A delicious summer read where the characters feel so real I could pop next door for some lemonade and a chat, the setting and history is well researched and accessible and the mystery stays a mystery until the end. I’ve never been disappointed by anything, fiction or nonfiction, that this author writes and she is prolific!

Healing The World With Words: Pádraig Ó Tuama

The power of words to wound is also a measure of the power of words to heal. – Pádraig Ó Tuama. 

Irish poet, author, theologian, and activist Pádraig Ó Tuama has published six collections of work over the years. His most recent, Poetry Unbound: 50 Poems to Open Your World, was released this past October. Ó Tuama is also the host of a podcast, Poetry Unbound With On Being. The solo podcast explores the meanings, themes, and intricacies of poems written by his peers in beautiful fifteen-minute recordings that let his audience fall deep into the words of these brilliant artists. 

In Poetry Unboand’s May 30th, 2022 episode, Ó Tuama discusses poet Andy Jackson’s, The Changing Room, a delicate and alluring eight-stanza prose poem that discusses the themes of self-consciousness. Ó Tuama eloquently unpacks the verses during the thirteen-minute listen. He explains, “It’s a poem that pays attention to an experience of one [body], but really that’s a sleight of hand… Jackson is looking at the attention that [his body] gets and is refocusing it, extending it wider, looking at the deeper question, what does it mean for any of us to be in a body?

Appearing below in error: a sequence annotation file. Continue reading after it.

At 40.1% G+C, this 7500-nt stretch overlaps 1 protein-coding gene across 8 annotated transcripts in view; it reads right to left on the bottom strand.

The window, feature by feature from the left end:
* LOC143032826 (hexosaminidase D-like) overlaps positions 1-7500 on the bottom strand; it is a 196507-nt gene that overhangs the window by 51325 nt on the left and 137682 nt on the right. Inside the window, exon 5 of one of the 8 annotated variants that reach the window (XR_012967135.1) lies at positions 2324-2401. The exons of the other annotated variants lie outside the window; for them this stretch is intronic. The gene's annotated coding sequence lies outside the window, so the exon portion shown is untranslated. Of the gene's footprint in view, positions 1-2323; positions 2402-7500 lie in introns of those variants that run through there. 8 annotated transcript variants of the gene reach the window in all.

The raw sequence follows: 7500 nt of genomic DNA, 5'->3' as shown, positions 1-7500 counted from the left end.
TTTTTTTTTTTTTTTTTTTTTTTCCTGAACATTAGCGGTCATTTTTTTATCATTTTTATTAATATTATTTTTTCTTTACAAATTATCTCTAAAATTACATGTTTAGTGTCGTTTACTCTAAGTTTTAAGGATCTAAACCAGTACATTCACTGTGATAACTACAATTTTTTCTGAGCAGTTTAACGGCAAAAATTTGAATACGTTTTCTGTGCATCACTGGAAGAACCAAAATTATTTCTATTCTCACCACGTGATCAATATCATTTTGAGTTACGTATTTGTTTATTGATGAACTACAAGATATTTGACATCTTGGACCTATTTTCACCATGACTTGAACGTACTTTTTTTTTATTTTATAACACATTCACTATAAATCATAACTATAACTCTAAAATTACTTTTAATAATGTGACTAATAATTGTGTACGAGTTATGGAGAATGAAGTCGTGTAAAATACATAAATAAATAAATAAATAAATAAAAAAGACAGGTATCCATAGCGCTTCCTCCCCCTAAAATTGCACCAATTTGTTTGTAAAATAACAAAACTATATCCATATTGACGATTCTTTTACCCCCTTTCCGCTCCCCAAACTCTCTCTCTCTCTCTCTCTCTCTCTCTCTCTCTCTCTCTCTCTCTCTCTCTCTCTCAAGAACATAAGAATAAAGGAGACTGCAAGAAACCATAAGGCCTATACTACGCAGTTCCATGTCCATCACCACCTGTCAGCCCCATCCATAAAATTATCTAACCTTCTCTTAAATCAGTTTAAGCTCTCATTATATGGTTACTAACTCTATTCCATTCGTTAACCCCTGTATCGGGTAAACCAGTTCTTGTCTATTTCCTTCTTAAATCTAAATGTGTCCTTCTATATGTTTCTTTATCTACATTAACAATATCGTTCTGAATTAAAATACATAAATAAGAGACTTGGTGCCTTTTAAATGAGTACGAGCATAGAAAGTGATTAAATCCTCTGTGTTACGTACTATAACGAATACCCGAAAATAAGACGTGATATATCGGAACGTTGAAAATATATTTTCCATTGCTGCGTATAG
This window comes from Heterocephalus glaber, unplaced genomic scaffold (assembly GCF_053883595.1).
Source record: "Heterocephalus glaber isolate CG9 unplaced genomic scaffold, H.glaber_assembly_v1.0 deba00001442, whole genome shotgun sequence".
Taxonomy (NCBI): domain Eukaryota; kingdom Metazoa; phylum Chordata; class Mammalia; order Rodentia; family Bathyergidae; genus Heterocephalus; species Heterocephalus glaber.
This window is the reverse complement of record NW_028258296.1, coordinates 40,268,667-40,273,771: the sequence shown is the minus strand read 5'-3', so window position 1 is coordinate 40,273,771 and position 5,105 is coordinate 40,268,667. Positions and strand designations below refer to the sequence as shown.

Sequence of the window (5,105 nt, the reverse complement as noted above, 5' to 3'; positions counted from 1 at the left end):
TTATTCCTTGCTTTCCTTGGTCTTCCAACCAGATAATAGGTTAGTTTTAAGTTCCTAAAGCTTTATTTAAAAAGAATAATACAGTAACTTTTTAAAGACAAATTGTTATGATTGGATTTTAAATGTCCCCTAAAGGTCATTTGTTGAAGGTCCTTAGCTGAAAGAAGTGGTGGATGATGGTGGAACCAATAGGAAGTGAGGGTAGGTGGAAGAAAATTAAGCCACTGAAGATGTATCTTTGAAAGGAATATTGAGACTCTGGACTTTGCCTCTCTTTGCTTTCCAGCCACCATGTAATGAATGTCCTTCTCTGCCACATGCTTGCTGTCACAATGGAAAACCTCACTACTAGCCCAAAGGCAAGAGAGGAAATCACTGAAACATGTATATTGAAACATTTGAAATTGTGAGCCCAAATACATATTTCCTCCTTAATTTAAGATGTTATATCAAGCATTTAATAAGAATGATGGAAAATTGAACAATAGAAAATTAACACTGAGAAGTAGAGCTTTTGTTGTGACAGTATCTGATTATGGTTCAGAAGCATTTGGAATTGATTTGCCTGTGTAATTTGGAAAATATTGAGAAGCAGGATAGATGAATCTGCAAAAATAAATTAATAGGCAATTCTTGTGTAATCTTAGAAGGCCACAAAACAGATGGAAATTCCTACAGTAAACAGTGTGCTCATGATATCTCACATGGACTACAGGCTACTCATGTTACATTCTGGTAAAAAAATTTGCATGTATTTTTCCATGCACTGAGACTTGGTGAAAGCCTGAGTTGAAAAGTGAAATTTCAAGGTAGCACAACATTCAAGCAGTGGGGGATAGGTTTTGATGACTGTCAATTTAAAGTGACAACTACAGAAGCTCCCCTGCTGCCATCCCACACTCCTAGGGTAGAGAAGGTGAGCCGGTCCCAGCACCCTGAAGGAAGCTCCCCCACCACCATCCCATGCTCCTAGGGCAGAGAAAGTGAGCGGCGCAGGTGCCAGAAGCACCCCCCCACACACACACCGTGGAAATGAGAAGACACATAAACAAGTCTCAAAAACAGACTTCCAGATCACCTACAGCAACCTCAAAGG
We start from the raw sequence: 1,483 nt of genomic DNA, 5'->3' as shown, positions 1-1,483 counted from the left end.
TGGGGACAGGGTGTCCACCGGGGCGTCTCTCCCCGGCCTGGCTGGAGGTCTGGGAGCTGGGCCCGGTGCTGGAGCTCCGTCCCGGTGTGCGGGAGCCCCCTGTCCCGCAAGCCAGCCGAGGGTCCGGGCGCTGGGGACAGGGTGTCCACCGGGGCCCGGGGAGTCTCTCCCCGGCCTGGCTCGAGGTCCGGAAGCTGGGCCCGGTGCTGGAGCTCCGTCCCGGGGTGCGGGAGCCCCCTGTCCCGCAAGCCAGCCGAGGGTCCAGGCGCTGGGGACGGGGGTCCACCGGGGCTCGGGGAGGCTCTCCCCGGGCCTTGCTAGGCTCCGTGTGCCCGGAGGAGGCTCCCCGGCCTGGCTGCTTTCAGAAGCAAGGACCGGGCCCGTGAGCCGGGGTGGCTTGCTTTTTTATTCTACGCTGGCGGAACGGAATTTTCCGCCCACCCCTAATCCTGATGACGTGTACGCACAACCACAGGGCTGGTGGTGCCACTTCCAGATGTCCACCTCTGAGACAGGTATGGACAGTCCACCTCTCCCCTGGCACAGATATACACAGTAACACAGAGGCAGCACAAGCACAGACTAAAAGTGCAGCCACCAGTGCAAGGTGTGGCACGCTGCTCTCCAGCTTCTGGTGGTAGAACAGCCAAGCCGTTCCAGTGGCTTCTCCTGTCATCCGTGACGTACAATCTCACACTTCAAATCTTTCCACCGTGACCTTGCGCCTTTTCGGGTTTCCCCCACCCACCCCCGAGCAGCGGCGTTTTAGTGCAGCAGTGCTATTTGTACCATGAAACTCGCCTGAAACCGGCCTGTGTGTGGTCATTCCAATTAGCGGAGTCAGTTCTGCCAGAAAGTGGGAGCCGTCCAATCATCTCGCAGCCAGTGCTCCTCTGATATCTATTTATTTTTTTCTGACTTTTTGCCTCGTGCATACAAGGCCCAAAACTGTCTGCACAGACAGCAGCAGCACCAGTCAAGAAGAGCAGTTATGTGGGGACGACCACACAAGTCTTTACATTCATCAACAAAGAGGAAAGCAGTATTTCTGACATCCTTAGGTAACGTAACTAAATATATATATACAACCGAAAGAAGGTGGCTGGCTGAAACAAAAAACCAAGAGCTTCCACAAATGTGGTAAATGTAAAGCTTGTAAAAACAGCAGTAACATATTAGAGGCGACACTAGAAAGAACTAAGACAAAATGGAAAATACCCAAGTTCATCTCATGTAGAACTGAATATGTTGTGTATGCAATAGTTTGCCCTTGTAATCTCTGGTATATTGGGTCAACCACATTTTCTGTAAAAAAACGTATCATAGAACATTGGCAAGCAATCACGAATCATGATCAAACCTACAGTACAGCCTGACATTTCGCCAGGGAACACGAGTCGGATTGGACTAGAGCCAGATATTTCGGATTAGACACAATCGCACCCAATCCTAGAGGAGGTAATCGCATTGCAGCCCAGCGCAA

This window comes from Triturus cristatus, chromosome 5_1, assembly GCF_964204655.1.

Ó Tuama’s work expands beyond the written page and into his community.  From 2014 to 2019, Ó Tuama led the Corrymeela Community, Ireland’s oldest peace and reconciliation group. During his tenure, he wrote Daily Prayer with the Corrymeela Community, a prayer book which draws on the organization’s spiritual practices. Ó Tuama formulated the collection based on decades of work addressing the personal and political conflicts in Northern Ireland, the Middle East, and other global conflicts.

Under Ó Tuama’s leadership, the Corrymeela Community helped develop school and group curricula to discuss narrative practices, art and conflict, and interfaith dialogue, and his work advocating for LGBTQIA+ rights had impact throughout Ireland and beyond.

A beautiful example of Ó Tuama’s ability to see and understand a wide and wise variety of perspectives is in his 2020 poem, How To Belong Be Alone.

It all begins with knowing

nothing lasts forever,

so you might as well start packing now.

In the meantime,

practice being alive.

There will be a party

where you’ll feel like

nobody’s paying you attention.

And there will be a party

where attention’s all you’ll get.

What you need to do

is to remember

to talk to yourself

between these parties.

And,

again,

there will be a day,

— a decade —

where you won’t

fit in with your body

even though you’re in

the only body you’re in.

You need to control

your habit of forgetting

to breathe.

Remember when you were younger

and you practiced kissing on your arm?

You were on to something then.

Sometimes harm knows its own healing

Comfort knows its own intelligence.

Kindness too.

It needs no reason.

There is a you

telling you another story of you.

Listen to her.

Where do you feel

anxiety in your body?

The chest? The fist? The dream before waking?

The head that feels like it’s at the top of the swing

or the clutch of gut like falling

& falling & falling and falling

It knows something: you’re dying.

Try to stay alive.

For now, touch yourself.

I’m serious.

Touch your

self.

Take your hand

and place your hand

some place

upon your body.

And listen

to the community of madness

that

you are.

You are

such an

interesting conversation.

You belong

here.